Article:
Angiosarcoma of the spleen: imaging characteristics in 12 patients.

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PURPOSE: To retrospectively review clinical, pathologic, and imaging features of angiosarcoma of the spleen in 12 patients.

MATERIALS AND METHODS: Institutional review board approval was obtained, and informed consent was not required. Records of 12 cases of proved angiosarcoma of the spleen were accessed from the files of the Armed Forces Institute of Pathology. Clinical, pathologic, and imaging findings were reviewed. Presenting signs and symptoms were recorded, and the pathologist confirmed the diagnosis and determined gross and microscopic morphologic findings in each spleen. Radiologists reviewed available images to determine the size of the spleen and mass, amount of splenic involvement by the tumor (if enhanced at computed tomography [CT] and magnetic resonance [MR] imaging), and amount of nonviable tumor determined as decreased echogenicity at ultrasonography (US) and lack of enhancement at CT and MR imaging. Imaging and pathologic findings were compared. Five US, 10 CT, three MR, and two angiographic images were reviewed by two experienced abdominal radiologists.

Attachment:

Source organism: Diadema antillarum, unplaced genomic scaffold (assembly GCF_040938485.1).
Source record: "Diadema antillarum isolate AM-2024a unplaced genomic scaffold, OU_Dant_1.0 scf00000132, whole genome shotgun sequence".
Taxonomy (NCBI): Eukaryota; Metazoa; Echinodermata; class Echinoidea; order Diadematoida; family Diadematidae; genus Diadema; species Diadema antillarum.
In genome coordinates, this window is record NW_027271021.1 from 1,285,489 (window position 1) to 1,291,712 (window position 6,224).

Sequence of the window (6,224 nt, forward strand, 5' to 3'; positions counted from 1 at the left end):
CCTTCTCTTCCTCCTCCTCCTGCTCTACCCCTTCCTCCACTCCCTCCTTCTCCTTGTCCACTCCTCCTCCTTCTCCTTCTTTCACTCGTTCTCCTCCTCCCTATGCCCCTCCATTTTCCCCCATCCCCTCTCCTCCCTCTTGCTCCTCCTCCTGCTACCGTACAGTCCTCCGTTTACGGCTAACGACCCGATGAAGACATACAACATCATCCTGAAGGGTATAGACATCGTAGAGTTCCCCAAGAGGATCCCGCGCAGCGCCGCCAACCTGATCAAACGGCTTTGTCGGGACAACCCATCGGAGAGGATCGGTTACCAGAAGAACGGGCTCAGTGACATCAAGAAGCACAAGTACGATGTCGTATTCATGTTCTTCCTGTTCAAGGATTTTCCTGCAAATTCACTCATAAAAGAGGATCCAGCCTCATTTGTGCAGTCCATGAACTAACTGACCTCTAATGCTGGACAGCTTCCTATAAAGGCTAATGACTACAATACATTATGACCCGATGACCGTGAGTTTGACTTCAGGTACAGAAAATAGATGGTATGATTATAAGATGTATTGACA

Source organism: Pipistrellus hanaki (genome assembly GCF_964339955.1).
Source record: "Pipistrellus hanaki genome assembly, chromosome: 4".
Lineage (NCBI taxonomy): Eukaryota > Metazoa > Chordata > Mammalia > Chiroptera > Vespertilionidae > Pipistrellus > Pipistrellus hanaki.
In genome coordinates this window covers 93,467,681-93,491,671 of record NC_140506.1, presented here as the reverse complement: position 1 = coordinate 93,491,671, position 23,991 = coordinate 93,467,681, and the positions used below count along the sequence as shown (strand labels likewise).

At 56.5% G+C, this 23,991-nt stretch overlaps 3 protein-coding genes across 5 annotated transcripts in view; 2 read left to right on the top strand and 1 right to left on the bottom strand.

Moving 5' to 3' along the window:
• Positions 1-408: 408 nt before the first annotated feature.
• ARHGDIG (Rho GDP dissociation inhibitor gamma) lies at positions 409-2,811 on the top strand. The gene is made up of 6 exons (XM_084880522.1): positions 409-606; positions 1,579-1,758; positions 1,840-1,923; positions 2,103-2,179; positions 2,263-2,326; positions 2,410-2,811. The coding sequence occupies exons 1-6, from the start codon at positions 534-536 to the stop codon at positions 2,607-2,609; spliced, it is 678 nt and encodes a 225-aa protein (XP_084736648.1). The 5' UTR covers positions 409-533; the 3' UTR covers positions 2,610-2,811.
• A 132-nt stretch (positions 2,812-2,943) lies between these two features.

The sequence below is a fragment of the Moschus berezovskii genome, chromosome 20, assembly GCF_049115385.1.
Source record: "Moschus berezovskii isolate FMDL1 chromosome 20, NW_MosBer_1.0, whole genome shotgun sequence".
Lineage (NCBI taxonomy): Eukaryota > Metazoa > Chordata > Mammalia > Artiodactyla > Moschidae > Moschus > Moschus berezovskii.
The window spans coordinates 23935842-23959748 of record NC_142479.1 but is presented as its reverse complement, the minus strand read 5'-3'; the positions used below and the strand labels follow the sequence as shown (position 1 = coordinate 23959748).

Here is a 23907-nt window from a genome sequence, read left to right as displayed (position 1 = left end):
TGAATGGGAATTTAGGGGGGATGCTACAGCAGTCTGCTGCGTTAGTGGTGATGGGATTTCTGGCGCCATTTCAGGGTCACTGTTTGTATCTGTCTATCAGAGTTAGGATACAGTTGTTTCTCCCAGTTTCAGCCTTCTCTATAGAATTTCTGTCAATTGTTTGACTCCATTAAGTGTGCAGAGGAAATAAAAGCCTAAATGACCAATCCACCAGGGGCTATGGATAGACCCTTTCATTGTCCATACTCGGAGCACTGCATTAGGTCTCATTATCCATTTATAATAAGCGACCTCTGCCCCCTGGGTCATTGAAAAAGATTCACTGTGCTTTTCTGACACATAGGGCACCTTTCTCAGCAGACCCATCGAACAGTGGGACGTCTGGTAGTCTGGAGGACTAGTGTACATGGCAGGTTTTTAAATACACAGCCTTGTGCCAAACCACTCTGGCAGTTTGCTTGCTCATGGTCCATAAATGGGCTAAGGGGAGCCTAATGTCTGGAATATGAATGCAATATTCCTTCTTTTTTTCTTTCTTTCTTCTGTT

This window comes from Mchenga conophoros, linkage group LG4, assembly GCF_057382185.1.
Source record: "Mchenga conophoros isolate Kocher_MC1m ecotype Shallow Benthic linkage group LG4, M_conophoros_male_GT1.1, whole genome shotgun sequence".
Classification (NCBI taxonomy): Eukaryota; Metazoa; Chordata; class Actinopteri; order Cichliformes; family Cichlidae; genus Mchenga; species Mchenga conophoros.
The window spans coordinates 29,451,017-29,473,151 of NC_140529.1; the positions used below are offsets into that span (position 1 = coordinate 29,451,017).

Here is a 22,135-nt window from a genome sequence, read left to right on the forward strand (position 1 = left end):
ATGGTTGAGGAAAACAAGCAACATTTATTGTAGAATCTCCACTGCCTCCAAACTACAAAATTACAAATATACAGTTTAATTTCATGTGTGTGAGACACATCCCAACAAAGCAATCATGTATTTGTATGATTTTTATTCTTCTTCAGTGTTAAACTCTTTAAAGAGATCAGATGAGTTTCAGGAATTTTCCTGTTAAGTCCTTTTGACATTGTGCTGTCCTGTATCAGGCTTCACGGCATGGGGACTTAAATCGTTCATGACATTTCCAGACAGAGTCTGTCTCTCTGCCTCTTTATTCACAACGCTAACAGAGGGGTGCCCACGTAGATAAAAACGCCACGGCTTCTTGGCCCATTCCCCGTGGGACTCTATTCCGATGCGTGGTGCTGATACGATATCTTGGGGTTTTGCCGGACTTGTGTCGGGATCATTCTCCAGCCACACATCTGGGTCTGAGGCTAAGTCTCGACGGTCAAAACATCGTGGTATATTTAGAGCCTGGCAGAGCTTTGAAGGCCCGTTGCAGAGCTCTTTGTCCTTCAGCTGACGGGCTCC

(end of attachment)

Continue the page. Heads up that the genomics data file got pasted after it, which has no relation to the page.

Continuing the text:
RESULTS: There were seven men and five women (age range, 36-86 years; mean, 55 years). The most common symptom was upper abdominal pain in eight (67%) patients: Pain was acute for 24 hours prior to admission in one patient and chronic (range, 1-6 months) in seven patients. At imaging, the spleen was enlarged (>12 cm in length) in nine patients. The most common finding, seen in seven (58%) patients, was a complex mass or masses in an enlarged spleen. Four of these patients had evidence of metastases and one had intraperitoneal hemorrhage. Two patients had solitary hypervascular tumors and liver metastases. One patient had a normal-sized spleen with multiple lesions that ranged 2-3 cm in size, as well as metastases to the spine. The 11th patient had two small lesions, with small calcifications in the periphery of one lesion. The 12th patient had intraabdominal hemorrhage around the spleen and no obvious mass at CT. Tumor necrosis was confirmed at histologic evaluation in nine patients.

CONCLUSION: The most common clinical finding was upper abdominal pain. Angiosarcoma of the spleen could be suggested in the majority of cases (83%) by using the imaging features of splenic mass with evidence of metastatic disease.





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Diagnosis | Medicine and Health Sciences | Other Analytical, Diagnostic and Therapeutic Techniques and Equipment | Radiology




Department of Radiology and Diagnostic Medical Imaging

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